Billy Graham, Stephen Hawking and 'I Can Only Imagine'

(Unsplash/Antonino Visali)

Billy Graham died two weeks ago. Stephen Hawking died Wednesday. And this week, I Can Only Imagine releases in movie theaters.

What do these three events have in common?

Billy Graham was a well-known evangelist who spent his life sharing the gospel. His message was that God loves you and sent His Son to die for your sins to restore your relationship with Him. Rev. Graham was known as a gifted communicator, a "pastor to presidents" and a man of integrity. His biggest fear was that He would do something to bring disrepute to the gospel of Christ.

Stephen Hawking was a brilliant and well-known professor of theoretical physics. He spent his life studying the mysteries of the universe. His other claim to fame was being the longest survivor of amyotrophic lateral sclerosis (ALS), also known as Lou Gehrig's disease. A diagnosis of ALS generally leads to death within several years. But Professor Hawking defied conventional medical knowledge and lived with ALS for more than 50 years.

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Though both these men were exceptional in their own ways, their most significant difference was in the area of faith. Rev. Graham knew beyond any doubt that he was a child of God, redeemed by Jesus Christ. As he approached death, he confidently expected to be ushered into the presence of the God of creation.

Dr. Hawking was equally certain that there is no God. Of course, no one can know another person's heart, but we do know what he said. In his words, "I regard the brain as a computer which will stop working when its components fail. There is no heaven or afterlife for broken down computers; that is a fairy story for people afraid of the dark."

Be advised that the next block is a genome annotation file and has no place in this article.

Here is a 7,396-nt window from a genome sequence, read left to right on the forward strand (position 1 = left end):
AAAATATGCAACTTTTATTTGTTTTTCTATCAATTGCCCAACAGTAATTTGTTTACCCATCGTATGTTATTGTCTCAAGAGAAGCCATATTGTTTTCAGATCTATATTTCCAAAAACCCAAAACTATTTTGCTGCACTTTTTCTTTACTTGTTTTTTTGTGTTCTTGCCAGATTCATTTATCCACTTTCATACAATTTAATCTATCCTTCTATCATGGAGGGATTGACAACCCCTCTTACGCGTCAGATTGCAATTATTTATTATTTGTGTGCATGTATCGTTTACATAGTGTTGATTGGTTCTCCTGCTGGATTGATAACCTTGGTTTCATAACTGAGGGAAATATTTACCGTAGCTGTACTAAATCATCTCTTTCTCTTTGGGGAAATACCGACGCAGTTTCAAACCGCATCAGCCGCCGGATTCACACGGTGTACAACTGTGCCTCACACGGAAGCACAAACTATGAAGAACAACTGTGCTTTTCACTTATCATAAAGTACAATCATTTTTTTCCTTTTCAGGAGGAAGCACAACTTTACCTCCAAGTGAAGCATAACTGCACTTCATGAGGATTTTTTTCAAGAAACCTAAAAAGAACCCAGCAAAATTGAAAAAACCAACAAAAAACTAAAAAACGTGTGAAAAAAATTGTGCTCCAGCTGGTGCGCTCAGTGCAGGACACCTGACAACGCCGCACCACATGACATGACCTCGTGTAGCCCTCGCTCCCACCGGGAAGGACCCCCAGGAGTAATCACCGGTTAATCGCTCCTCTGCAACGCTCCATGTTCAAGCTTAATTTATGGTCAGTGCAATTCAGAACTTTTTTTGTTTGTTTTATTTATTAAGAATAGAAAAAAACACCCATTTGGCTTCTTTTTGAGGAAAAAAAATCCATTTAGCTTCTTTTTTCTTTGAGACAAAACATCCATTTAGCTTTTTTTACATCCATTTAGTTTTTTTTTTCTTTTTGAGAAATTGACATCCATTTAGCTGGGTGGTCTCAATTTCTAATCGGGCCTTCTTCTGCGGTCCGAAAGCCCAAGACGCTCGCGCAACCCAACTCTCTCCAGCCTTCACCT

Which brings me to the movie releasing this week: I Can Only Imagine, a story of redemption, forgiveness and transformation. The movie's title, taken from the song written by Bart Millard (profiled in the film), refers to the anticipated response of believers when they stand before God in the afterlife.

I can only imagine.

I can only imagine the joy Billy Graham experienced when he first stood before his heavenly Father and heard the words, "Well done, you good and faithful servant" (Matt. 25:21b).

And I can only imagine the horror Dr. Hawking experienced the moment he realized that, for all his brilliance, he got it wrong. There is an afterlife for both believers and unbelievers. And he will be face to face with the Creator of the universe as His enemy.

Because, you see, there is no neutral position before God. The Bible tells us "we were [God's] enemies" before we were reconciled to Him in Jesus Christ (Rom. 5:10). And Jesus said, "He who is not with Me is against Me" (Matt. 12:30).

Please, please, please don't fool yourself into thinking anyone can be neutral about their relationship with God. Choose Him and know a peace that passes all understanding now, and a certainty of eternity with Him later—a certainty you won't have to imagine.

Ava Pennington is a writer, speaker and Bible teacher. She writes for nationally circulated magazines and is published in 32 anthologies, including 25 Chicken Soup for the Soul books. She also authored Daily Reflections on the Names of God: A Devotional, endorsed by Kay Arthur. Learn more at

This article originally appeared at

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